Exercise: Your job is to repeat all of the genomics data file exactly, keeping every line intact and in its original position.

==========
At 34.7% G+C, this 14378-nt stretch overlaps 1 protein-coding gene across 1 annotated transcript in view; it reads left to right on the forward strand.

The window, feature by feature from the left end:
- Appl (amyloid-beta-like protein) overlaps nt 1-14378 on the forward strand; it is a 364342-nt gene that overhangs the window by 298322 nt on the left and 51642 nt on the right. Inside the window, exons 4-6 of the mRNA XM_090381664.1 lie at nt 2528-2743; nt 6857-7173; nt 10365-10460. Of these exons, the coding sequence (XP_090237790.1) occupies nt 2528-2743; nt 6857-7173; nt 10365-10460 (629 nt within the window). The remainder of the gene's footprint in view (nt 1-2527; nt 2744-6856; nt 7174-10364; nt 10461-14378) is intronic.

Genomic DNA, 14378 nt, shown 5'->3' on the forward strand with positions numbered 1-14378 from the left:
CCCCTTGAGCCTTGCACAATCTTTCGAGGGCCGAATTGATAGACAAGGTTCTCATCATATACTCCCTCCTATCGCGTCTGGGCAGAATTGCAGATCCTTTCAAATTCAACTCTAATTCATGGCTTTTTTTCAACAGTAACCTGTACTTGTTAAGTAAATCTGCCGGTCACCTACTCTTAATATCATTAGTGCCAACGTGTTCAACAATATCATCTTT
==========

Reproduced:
At 34.7% G+C, this 14378-nt stretch overlaps 1 protein-coding gene across 1 annotated transcript in view; it reads left to right on the forward strand.

The window, feature by feature from the left end:
- Appl (amyloid-beta-like protein) overlaps nt 1-14378 on the forward strand; it is a 364342-nt gene that overhangs the window by 298322 nt on the left and 51642 nt on the right. Inside the window, exons 4-6 of the mRNA XM_090381664.1 lie at nt 2528-2743; nt 6857-7173; nt 10365-10460. Of these exons, the coding sequence (XP_090237790.1) occupies nt 2528-2743; nt 6857-7173; nt 10365-10460 (629 nt within the window). The remainder of the gene's footprint in view (nt 1-2527; nt 2744-6856; nt 7174-10364; nt 10461-14378) is intronic.

Genomic DNA, 14378 nt, shown 5'->3' on the forward strand with positions numbered 1-14378 from the left:
CCCCTTGAGCCTTGCACAATCTTTCGAGGGCCGAATTGATAGACAAGGTTCTCATCATATACTCCCTCCTATCGCGTCTGGGCAGAATTGCAGATCCTTTCAAATTCAACTCTAATTCATGGCTTTTTTTCAACAGTAACCTGTACTTGTTAAGTAAATCTGCCGGTCACCTACTCTTAATATCATTAGTGCCAACGTGTTCAACAATATCATCTTT